Also they have been stripped of some experienced staff. Great shame.

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  21. Observer

    Dear Courier, It ain’t me wot’s chequing yer copy on a daily shedyule. However, let me commend you on a fine use of commas.

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  22. Curious

    I don’t begrudge Chris Oakley a penny from selling off his empire at the peak of its value. Who wouldn’t do the same, apart from Spanner?
    More importantly, he’s given both barrels to the dimwits who have taken their empires to the brink of extinction.
    These greedy and clueless buffoons have rewarded themselves obscenely for a decade of decline – with the fall not far off, according to Chris.
    They paid over the odds and saddled their companies with crippling debts. The staff have paid the penalty for their folly with wholesale slaughter in newsrooms across the land – plus, in Trinity-Mirror’s case, the axing of the final salary pension scheme.

    They couldn’t have done more damage if they tried

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  23. Danny

    Why did papers move to overnight printing? Because it’s cheaper. Why do they need to do things for less money? Because the desire for unrealistic profits is all consuming. Why does that desire exist? Because greedy senior managers in the 1990s hooked the city and stock market into owning newspaper groups. Who helped that process? A certain Chris Oakley, who got rich in the process and now has the nerve to lecture those of us still in the industry on how we’re getting things wrong. We’re working in the mess he helped create, and I find it amazing that HTFP and others haven’t challenged him on that point, and even more amazing that the Society of Editors is giving him a platform to act like the Grim Reaper blaming others for a full graveyard.

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  24. Danny Lockwood

    As someone who was in the audience yesterday, can I recommend people to read the entire speech, also on HTFP? Oakley’s comment about building the regional press from the ground up was expanded on in the Q&A. I didn’t think he was talking about these debt-laden dinosaurs reinventing themselves but a publishing landscape once they’ve been broken up (or collapsed into their own black hole of debt) and a new generation of entrepreneur-led newspapers. As one of Oakley’s former editors who ended up on pretty shitty terms with RIM (I launched against them – not Johnston Press) I’ve no reason to be be a fan. But it was pretty inspirational stuff. And I remember his call when RIM took us over, asking me for a plan to break up the central subbing unit at Leeds. That was the central unit the editors of the YP, YEP, Sheffield Star, Lancashire EP, Blackpool Gazette etc etc all thought was such a good idea. If Oakley came back into UK publishing it would be a great day (well, based on his track record, it would be a great day for him and Candover at least).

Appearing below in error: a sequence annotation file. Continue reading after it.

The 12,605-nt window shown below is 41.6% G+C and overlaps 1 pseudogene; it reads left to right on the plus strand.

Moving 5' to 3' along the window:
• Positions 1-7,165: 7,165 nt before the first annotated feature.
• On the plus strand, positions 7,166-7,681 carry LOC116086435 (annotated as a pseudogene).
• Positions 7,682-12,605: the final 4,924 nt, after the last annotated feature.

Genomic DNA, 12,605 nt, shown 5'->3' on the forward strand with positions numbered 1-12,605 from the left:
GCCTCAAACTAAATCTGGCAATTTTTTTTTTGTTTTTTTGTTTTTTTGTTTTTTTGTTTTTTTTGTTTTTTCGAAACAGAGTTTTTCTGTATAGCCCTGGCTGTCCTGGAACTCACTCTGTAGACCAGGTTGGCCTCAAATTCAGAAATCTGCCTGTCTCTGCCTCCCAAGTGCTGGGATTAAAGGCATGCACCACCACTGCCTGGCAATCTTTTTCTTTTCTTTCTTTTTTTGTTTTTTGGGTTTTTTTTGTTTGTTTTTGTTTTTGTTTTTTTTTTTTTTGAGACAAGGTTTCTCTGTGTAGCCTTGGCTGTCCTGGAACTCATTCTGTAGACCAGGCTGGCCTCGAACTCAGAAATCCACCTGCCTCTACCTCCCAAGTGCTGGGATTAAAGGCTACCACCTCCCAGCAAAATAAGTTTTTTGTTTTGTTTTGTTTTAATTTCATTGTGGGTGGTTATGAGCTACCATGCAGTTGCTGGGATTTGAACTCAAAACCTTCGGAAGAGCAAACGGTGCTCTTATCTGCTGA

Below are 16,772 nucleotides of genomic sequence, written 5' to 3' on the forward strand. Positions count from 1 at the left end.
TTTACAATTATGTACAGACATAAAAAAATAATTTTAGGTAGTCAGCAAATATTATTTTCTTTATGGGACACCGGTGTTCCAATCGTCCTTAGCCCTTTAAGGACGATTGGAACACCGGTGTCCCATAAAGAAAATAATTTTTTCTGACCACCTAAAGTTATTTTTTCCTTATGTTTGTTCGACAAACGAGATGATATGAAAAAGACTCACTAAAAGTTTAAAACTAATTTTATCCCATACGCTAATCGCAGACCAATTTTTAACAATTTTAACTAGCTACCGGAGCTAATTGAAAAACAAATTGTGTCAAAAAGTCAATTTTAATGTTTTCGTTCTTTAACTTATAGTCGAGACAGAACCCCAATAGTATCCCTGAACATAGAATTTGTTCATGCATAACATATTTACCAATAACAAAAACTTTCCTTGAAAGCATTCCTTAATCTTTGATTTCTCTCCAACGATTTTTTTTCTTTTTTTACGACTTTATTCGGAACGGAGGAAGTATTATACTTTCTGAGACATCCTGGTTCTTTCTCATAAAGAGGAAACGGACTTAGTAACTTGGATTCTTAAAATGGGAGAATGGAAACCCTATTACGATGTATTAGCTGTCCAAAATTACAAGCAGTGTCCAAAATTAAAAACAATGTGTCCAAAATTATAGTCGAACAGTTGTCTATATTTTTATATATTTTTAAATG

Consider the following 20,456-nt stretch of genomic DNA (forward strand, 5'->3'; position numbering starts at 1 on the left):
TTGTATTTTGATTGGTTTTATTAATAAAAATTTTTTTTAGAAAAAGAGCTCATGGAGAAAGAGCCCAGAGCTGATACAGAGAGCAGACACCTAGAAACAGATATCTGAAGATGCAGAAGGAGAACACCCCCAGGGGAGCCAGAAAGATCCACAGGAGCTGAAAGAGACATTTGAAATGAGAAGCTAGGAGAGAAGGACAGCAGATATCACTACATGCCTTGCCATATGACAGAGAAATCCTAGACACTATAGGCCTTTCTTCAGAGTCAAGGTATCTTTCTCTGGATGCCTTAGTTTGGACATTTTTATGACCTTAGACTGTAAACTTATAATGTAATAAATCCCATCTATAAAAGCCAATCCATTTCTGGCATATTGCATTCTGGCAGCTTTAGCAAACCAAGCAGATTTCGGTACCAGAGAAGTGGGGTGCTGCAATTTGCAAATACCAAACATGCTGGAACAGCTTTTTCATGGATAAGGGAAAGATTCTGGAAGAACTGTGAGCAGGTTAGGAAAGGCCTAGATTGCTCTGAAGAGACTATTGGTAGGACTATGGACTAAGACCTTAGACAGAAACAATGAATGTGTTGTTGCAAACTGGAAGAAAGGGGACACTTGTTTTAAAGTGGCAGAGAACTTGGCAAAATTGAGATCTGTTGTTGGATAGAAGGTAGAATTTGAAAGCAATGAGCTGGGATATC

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  25. furryoldgreybadger

    Doomed, doomed, doomed…
    It’s over for the regional dailies, Chris will be proved right you see!
    Good weeklies will prosper.
    Let’s stop blaming senior management all of the time please, I was a senior circulation executive in the regional press for many years and I worked with some fine editors and some right tw..ts with massive egos and no ideas about what readers really wanted.
    Apologies for the typos, I am off out, in a bit of a rush

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  26. Ex-Courier journo

    Digger – Rather than ‘fuller’ wouldn’t you rather use ‘more complete’? People in glass houses.

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  27. sub-normal

    At least Del Boy had a plan and the vision to think as far ahead as next year.

    From what I’ve seen and heard, I’m convinced that Highfield is making it up as he goes along.

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  28. The barber of Seville

    In fairness, ‘Danny’, Htfp HAVE challenged Chris Oakley. See their front page and they now have another story containing a series of quite tough questions from their blogger Steve Dyson, who apparently worked under Oakley back in the 90s.

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  29. Digger

    Ex-Courier “Journo”: I don’t live in a glass house. “Fuller” is a perfectly appropriate word. I suggest you consult any reputable dictionary.
    Additionally,no journalist worth his (or her) salt would use two words where one suffices.